Days 292 to 327 Koh Samui (Thailand) / motorbike GS Dakar RTW overland adventure traveller

  • Left – I didn’t
  • 23rd January – 27th February
  • Miles rode 85 (136km)

When I left the UK back in April 2014 I had an idea where I was going and a rough plan, what’s  transpired has been that I have enjoyed the situations that have cropped up and developed leading to new people, places and experiences I never imagined. I had no idea I would have spent the last 5 weeks becoming the ‘laziest person in the world!’

I met Maria on a previous visit to Koh Samui and when I returned I stayed with her and basically did nothing! Getting up around 10am (sometimes later) breakfast and lunch blending together and leaving to get the last rays of sun on the beach between 3 – 4pm. Arriving on the beach when many others are heading away is really nice and being the last to leave the beach as the sun goes down with no one around is perfect. Even lazier evenings eating at a local Restarant on the beach with the warm, blue sea washing gently up the beach only a few metres away from the table, sand between my toes… I’m sure you get the idea.

The first week or so I kept busy sorting out, repairing and updating all of my luggage, motorbike and IT for the first time since I left home, I then felt slightly uneasy about ‘being the laziest person in the world’ and eventually embraced the way of life and now realise the pleasure that can be derived from such laziness.

Whilst being lazy is good, I still like to be mentally busy (not that I needed it confirming), the thousands of thoughts / daydreams / planning & generally trying to tie all of my desires into a life plan is both enjoyable in the process and leaves me feeling satisfied, for filled and content that I’m doing my upmost to make the most of the remainder of my life – there’s life in this old dog yet and I’m not ready to sit back and let life’s events take me forward – like all control freaks ‘I’m in control of my destiny’ and it feels good.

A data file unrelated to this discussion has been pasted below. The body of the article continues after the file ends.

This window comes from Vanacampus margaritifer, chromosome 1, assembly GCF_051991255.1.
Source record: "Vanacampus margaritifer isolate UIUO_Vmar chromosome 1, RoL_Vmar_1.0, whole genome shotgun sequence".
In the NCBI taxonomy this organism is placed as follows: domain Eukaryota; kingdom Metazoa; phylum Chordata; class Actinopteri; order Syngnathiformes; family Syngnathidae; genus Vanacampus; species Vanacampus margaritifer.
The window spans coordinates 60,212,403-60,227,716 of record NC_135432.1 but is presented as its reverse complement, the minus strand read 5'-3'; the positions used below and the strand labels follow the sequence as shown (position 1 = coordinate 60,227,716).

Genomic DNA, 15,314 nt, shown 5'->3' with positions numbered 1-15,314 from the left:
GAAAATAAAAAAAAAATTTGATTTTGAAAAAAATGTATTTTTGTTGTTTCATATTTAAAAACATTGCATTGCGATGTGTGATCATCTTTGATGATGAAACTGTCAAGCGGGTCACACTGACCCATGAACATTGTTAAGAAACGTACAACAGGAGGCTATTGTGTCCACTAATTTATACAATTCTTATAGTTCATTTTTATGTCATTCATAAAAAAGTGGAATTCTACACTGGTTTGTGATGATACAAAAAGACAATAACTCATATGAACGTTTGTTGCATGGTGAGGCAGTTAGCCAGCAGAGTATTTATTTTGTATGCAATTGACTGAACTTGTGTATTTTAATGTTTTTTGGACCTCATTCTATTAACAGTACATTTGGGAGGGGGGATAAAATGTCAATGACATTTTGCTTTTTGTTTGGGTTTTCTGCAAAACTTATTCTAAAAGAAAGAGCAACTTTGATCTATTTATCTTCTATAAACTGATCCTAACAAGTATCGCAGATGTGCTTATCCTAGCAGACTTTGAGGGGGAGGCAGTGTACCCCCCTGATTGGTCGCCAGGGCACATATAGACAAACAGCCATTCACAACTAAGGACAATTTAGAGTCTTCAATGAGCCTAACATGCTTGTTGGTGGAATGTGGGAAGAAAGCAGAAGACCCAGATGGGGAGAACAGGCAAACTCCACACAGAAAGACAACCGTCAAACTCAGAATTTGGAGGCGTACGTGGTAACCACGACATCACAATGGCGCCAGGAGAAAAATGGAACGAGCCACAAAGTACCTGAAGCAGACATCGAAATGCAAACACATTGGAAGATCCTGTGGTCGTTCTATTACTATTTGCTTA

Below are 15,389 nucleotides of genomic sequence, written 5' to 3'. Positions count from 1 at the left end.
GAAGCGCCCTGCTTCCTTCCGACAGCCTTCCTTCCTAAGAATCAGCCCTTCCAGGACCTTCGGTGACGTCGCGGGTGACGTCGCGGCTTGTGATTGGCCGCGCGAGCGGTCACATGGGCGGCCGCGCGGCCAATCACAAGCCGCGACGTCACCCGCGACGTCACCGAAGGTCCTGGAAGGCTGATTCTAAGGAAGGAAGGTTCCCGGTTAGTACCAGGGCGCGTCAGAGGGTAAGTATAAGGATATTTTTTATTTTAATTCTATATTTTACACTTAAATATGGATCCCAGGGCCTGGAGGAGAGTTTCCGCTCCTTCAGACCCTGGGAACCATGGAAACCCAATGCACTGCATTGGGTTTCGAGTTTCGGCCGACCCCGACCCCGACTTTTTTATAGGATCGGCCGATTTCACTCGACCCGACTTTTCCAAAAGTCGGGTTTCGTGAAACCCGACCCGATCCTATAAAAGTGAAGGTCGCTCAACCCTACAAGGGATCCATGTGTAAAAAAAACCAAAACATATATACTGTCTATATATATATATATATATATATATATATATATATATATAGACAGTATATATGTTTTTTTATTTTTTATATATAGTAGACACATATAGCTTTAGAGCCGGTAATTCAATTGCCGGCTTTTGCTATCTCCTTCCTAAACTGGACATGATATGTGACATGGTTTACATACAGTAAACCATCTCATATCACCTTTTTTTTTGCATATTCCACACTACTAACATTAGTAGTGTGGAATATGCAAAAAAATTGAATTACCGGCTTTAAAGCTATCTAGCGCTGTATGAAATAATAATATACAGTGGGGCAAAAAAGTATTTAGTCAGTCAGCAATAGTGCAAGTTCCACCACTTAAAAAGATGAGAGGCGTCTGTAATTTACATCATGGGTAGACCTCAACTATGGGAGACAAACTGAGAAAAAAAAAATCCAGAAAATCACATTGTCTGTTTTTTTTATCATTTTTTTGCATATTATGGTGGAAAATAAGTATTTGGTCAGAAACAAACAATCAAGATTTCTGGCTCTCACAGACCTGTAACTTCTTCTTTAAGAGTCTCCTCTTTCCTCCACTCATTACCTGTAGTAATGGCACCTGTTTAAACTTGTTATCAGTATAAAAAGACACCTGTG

So, another chapter starts today, I’m now on the boat to Surat Thani where I’ll stay tonight and then ride for the next two days back to Bangkok where on Tuesday evening Olly, my son arrives. It feels like Christmas Eve and to say I’m excited…

30 minutes later;

I’ve been staring outside at the back of the ferry seeing Koh Samui fade into the distance across the calm, blue sea. One of the wonderful things about solo travel is the amount of time one has to reflect upon life, I was thinking how wonderful my adventure has been and will continue to be with uncertainty and unknown experiences ahead (Destination Unkown). 

My dad used to say in the last few years of his life that he was the luckiest man in the world. Some of you know my dad died just prior to me leaving the UK and his funeral was 3 days before I left. I loved my dad and he was 87  (I think?) when he died having had dementia for some years. He drank a bottle of whisky and smoked a packet or two of Camel cigarettes every day. I heard the words ‘I’m the luckiest man in the world’ hundreds of times and told him he was. I thought the opposite as his final years were spent never leaving his house, drinking, smoking and watch shit TV. I wonder if he really believed he was the luckiest man in the world? I hope so.

Like my dad I think I just might be one of the luckiest people in the world but, as someone much wiser than me said “the funny thing is the harder I work the luckier I get”.

As I looked out across the sea and Koh Samui in the distance with the prospect of getting back on my bike and riding to Bangkok to meet my son who I haven’t seen for 11 months, I feel I have every right to join the group of ‘happiest people in the world’.

One Response

  1. What can I say – luckiest man in the world. I am the happiest mum in the world to hear you say that. Have fun with Olly xxxx